The primary objective is to produce high quality research that increases the understanding of how a small open economy adapt and stay competitive, faced with challenges from the financial crises, increased immigration, and offshoring, as well as challenges from a large oil and gas sector.
The proposed project consists of three independent, but closely related sub-projects.
In the first sub-project we study how productivity, wages and profitability are related to innovation and competition, utilizing variation both over time, caused by the financial crisis and the great recession, and induced by globalization.
In the second sub-project we investigate how native workers' employment, occupational specialization and educational investments are affected by higher immigration and more offshoring. How does stronger integration in the international labour market affects employment and the optimal direction of natives’ skill formation; both for the individual and for the society?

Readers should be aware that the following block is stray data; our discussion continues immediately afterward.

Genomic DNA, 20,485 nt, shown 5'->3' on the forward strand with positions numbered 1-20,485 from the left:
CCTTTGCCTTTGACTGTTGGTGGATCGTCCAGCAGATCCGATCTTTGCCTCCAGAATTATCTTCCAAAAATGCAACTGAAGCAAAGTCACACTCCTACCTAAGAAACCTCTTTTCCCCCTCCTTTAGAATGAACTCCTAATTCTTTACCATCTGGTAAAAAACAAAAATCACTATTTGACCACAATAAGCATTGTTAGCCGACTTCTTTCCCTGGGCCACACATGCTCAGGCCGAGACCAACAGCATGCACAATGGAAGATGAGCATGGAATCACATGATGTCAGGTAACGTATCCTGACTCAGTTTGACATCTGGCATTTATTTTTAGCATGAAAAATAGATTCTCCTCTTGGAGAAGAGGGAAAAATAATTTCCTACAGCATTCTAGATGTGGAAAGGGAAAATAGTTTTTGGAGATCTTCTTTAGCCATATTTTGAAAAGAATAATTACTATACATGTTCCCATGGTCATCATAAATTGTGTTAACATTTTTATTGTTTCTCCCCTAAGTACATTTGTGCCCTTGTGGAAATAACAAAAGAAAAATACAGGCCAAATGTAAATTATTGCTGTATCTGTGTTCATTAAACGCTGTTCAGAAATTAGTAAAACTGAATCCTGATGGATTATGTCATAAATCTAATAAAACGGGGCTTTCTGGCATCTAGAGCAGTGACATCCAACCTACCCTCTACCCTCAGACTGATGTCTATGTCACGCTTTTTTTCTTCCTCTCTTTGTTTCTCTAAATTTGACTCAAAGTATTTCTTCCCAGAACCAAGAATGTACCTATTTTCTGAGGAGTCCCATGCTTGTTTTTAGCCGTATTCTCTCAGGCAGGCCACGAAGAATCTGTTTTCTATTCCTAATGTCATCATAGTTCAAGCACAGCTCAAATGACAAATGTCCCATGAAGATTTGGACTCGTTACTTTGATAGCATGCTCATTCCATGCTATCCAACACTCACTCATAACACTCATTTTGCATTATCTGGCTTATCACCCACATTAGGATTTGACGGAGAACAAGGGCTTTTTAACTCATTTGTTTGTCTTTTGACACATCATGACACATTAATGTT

In the third sub-project we investigate how increasing international economic integration influences the welfare state. Greater exposure to international competition might imply a higher level of external risk and income volatility for large segments of the labour force. We want to examine to what degree the exposure to external risk leads to a growing demand for publicly provided social insurance, because voters want to insure themselves against potential income losses due to international competition.
One of the main critical R& D challenges in the project is to identify causal relationships. In order to do that, we will exploit state of the art methods.
The findings from the project should be of high relevance, both for the research community and policy makers.